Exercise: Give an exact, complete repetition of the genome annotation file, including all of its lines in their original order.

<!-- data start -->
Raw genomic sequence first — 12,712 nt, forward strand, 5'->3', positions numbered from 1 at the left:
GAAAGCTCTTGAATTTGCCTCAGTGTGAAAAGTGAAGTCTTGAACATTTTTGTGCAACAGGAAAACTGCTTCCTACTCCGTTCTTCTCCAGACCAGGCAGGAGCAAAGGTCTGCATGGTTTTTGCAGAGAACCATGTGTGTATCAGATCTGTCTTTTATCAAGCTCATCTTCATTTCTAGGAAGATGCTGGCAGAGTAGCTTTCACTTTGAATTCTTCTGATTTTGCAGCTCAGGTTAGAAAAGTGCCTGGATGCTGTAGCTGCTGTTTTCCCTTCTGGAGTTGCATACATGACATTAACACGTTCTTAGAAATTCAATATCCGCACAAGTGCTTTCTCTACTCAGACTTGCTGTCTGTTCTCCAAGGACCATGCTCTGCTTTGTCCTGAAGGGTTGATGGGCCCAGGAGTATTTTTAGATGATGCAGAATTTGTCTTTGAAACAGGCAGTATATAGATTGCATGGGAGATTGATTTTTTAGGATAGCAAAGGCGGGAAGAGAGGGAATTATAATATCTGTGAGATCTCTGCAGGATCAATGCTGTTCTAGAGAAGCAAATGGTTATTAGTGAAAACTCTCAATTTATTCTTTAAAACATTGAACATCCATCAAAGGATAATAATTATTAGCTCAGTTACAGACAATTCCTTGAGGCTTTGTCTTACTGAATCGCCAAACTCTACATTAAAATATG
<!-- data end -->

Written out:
Raw genomic sequence first — 12,712 nt, forward strand, 5'->3', positions numbered from 1 at the left:
GAAAGCTCTTGAATTTGCCTCAGTGTGAAAAGTGAAGTCTTGAACATTTTTGTGCAACAGGAAAACTGCTTCCTACTCCGTTCTTCTCCAGACCAGGCAGGAGCAAAGGTCTGCATGGTTTTTGCAGAGAACCATGTGTGTATCAGATCTGTCTTTTATCAAGCTCATCTTCATTTCTAGGAAGATGCTGGCAGAGTAGCTTTCACTTTGAATTCTTCTGATTTTGCAGCTCAGGTTAGAAAAGTGCCTGGATGCTGTAGCTGCTGTTTTCCCTTCTGGAGTTGCATACATGACATTAACACGTTCTTAGAAATTCAATATCCGCACAAGTGCTTTCTCTACTCAGACTTGCTGTCTGTTCTCCAAGGACCATGCTCTGCTTTGTCCTGAAGGGTTGATGGGCCCAGGAGTATTTTTAGATGATGCAGAATTTGTCTTTGAAACAGGCAGTATATAGATTGCATGGGAGATTGATTTTTTAGGATAGCAAAGGCGGGAAGAGAGGGAATTATAATATCTGTGAGATCTCTGCAGGATCAATGCTGTTCTAGAGAAGCAAATGGTTATTAGTGAAAACTCTCAATTTATTCTTTAAAACATTGAACATCCATCAAAGGATAATAATTATTAGCTCAGTTACAGACAATTCCTTGAGGCTTTGTCTTACTGAATCGCCAAACTCTACATTAAAATATG